Athletes and Oral Health

Those athletes who reach the Olympics have trained intensely to reach that level and be ranked among the best athletes in the world in their particular sport. However, although these athletes are in optimum physical shape, many are overlooking an important part of their overall health – oral health.

Recent research indicated that approximately half of the 302 2012 Olympic athletes participating in a study on oral health had tooth decay, and more than 75 percent had gingivitis, with 15 percent having signs of periodontis.

Professor Ian Needleman of the University College London Eastman Dental Institute led the study, which was published in the British Journal of Sports Medicine. His research team noted that many of the men and women who competed in the 2012 Olympics had poor levels of oral health, levels that were similar to the problems seen in most disadvantaged populations.

Needleman and his team researched the impact oral health had on the quality of life and athletic training and performance of Olympic athletes. He found it rather amazing that world class athletes who spend such an enormous amount of time and energy training to become the best in the world in their athletic field ignore their oral health needs.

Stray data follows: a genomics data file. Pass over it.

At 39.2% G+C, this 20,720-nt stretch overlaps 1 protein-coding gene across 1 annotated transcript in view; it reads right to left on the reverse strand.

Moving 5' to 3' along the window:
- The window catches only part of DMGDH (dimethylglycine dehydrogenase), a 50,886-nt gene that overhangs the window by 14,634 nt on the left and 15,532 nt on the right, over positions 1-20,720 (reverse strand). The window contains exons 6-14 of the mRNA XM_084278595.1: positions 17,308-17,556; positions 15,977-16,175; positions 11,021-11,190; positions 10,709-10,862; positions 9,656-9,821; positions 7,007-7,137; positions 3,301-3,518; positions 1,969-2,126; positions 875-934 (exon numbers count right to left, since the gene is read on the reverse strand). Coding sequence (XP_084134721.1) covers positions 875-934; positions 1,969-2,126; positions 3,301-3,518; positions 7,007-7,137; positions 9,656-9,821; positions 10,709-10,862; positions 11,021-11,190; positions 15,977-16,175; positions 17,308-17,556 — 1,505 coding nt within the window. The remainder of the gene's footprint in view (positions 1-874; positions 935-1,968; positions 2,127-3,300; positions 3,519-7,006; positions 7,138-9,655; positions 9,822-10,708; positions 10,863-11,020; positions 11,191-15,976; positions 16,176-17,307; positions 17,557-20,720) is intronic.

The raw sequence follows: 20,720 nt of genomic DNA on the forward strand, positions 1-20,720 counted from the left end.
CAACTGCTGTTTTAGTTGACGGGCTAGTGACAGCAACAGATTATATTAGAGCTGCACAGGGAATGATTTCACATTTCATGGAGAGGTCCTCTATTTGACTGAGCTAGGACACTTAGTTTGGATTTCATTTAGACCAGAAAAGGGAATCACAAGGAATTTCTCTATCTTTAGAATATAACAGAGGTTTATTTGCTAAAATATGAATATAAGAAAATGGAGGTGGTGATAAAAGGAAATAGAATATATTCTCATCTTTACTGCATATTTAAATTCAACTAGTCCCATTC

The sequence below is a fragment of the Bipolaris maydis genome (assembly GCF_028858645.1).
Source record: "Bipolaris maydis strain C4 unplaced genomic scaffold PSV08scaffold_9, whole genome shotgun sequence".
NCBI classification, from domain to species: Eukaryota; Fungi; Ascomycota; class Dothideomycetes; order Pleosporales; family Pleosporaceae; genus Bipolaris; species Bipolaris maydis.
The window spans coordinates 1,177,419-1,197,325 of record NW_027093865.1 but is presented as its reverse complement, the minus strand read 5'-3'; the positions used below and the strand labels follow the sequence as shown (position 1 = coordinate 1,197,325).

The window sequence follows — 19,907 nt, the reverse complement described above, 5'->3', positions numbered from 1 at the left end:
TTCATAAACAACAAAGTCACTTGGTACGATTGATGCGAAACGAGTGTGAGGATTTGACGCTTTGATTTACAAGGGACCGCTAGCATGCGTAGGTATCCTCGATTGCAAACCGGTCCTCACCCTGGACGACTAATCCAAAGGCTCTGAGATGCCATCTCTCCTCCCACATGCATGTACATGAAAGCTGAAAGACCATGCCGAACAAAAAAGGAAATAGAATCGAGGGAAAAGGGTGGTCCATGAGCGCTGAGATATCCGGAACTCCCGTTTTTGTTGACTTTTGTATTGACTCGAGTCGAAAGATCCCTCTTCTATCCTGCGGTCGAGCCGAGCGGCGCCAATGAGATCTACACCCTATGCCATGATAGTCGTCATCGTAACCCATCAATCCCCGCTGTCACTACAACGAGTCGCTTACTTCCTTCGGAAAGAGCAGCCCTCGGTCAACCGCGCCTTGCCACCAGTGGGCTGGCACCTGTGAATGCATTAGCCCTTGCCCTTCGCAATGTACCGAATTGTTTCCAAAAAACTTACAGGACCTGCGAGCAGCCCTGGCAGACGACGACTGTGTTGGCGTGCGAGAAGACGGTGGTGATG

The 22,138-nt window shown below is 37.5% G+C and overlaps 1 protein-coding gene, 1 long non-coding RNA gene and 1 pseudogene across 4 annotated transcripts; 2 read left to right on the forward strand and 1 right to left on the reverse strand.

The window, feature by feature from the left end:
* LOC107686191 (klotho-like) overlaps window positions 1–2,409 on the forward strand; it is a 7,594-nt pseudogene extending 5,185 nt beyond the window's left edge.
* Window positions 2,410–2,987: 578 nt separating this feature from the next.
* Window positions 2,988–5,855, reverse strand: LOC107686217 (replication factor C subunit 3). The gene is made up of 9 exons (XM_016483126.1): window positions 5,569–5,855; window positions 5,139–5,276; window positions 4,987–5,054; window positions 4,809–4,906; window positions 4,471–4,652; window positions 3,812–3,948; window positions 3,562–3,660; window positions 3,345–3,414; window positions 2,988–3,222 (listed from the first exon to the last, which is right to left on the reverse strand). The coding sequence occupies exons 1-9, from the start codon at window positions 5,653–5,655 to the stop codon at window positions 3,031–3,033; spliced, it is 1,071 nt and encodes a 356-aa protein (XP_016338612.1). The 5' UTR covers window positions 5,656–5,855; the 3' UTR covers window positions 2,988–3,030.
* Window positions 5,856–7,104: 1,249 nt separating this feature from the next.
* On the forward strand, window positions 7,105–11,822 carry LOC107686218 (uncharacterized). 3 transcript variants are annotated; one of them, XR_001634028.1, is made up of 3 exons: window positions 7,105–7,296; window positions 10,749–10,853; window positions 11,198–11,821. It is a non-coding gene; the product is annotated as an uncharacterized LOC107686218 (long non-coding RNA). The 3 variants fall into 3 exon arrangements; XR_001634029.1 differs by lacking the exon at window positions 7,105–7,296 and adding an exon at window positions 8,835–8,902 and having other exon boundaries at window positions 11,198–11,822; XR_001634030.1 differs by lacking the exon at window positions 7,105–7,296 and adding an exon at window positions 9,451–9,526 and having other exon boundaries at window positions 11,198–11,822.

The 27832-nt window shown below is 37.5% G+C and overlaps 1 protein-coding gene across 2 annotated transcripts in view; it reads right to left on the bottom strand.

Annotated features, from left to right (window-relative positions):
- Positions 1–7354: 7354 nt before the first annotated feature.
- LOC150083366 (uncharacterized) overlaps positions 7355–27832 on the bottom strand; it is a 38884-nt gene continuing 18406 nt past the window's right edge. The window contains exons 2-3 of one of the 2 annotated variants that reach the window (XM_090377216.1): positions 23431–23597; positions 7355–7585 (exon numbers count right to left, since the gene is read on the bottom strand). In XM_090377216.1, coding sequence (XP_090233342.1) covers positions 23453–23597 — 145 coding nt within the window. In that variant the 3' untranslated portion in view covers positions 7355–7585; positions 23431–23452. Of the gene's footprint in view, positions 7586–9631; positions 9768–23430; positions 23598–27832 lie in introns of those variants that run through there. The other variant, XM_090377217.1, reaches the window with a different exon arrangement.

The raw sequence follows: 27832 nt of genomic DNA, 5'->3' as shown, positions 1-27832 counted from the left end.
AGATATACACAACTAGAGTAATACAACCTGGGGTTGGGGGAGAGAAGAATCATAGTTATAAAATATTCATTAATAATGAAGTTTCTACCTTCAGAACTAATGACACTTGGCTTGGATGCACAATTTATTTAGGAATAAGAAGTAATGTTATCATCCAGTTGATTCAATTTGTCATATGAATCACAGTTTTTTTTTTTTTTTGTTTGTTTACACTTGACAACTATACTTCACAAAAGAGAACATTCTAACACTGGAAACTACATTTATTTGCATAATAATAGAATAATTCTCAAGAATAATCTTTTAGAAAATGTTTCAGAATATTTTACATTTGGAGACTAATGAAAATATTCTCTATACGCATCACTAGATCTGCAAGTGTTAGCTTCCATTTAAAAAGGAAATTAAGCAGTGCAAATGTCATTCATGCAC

Of those athletes in the study, 42 percent said they “were bothered by oral health issues”,  28 percent said oral health issues affected the quality of their lives, and 18 percent believed that poor oral health was affecting their training and/or performance in a negative way.

Oral health assessments should be part of any athlete’s usual medical care.  Needleman said, “If we are going to help them optimize their level of performance, we need to concentrate on oral health promotion and disease prevention strategies.”

The mechanisms behind the impact on the Olympic athletes’ performance is relevant to the general public, too.  People in all walks of life, just like Olympic athletes, need to follow good dental hygiene habits, which includes brushing teeth after every meal, flossing regularly and visiting a dentist twice a year for checkups and x-rays to prevent the discomfort of tooth decay, gum disease and other dental problems.